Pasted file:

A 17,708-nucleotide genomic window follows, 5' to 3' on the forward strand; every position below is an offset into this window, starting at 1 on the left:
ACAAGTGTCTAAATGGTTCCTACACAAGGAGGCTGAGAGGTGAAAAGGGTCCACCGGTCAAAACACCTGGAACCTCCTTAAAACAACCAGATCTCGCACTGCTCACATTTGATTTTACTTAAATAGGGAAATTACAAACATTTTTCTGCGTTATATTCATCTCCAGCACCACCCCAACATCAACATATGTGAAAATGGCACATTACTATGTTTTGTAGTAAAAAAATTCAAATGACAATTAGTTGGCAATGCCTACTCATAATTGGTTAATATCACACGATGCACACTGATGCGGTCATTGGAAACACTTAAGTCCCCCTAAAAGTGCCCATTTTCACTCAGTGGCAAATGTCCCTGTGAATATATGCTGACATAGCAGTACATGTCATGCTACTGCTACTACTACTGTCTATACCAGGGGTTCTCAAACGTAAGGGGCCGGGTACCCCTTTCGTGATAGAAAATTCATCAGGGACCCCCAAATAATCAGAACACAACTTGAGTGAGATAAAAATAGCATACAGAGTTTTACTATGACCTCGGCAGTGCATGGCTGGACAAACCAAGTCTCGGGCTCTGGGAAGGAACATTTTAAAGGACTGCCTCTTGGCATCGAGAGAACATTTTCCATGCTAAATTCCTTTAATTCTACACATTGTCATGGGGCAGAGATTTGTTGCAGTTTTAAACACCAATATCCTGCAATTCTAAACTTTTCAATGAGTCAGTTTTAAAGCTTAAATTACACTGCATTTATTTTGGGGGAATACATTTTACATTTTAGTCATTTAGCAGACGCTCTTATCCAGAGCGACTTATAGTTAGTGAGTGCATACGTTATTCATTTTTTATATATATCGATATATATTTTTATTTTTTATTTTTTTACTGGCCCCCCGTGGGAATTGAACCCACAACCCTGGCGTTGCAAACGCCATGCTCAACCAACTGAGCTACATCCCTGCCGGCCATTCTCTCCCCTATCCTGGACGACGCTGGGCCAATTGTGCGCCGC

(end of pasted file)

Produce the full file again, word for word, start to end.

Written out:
A 17,708-nucleotide genomic window follows, 5' to 3' on the forward strand; every position below is an offset into this window, starting at 1 on the left:
ACAAGTGTCTAAATGGTTCCTACACAAGGAGGCTGAGAGGTGAAAAGGGTCCACCGGTCAAAACACCTGGAACCTCCTTAAAACAACCAGATCTCGCACTGCTCACATTTGATTTTACTTAAATAGGGAAATTACAAACATTTTTCTGCGTTATATTCATCTCCAGCACCACCCCAACATCAACATATGTGAAAATGGCACATTACTATGTTTTGTAGTAAAAAAATTCAAATGACAATTAGTTGGCAATGCCTACTCATAATTGGTTAATATCACACGATGCACACTGATGCGGTCATTGGAAACACTTAAGTCCCCCTAAAAGTGCCCATTTTCACTCAGTGGCAAATGTCCCTGTGAATATATGCTGACATAGCAGTACATGTCATGCTACTGCTACTACTACTGTCTATACCAGGGGTTCTCAAACGTAAGGGGCCGGGTACCCCTTTCGTGATAGAAAATTCATCAGGGACCCCCAAATAATCAGAACACAACTTGAGTGAGATAAAAATAGCATACAGAGTTTTACTATGACCTCGGCAGTGCATGGCTGGACAAACCAAGTCTCGGGCTCTGGGAAGGAACATTTTAAAGGACTGCCTCTTGGCATCGAGAGAACATTTTCCATGCTAAATTCCTTTAATTCTACACATTGTCATGGGGCAGAGATTTGTTGCAGTTTTAAACACCAATATCCTGCAATTCTAAACTTTTCAATGAGTCAGTTTTAAAGCTTAAATTACACTGCATTTATTTTGGGGGAATACATTTTACATTTTAGTCATTTAGCAGACGCTCTTATCCAGAGCGACTTATAGTTAGTGAGTGCATACGTTATTCATTTTTTATATATATCGATATATATTTTTATTTTTTATTTTTTTACTGGCCCCCCGTGGGAATTGAACCCACAACCCTGGCGTTGCAAACGCCATGCTCAACCAACTGAGCTACATCCCTGCCGGCCATTCTCTCCCCTATCCTGGACGACGCTGGGCCAATTGTGCGCCGC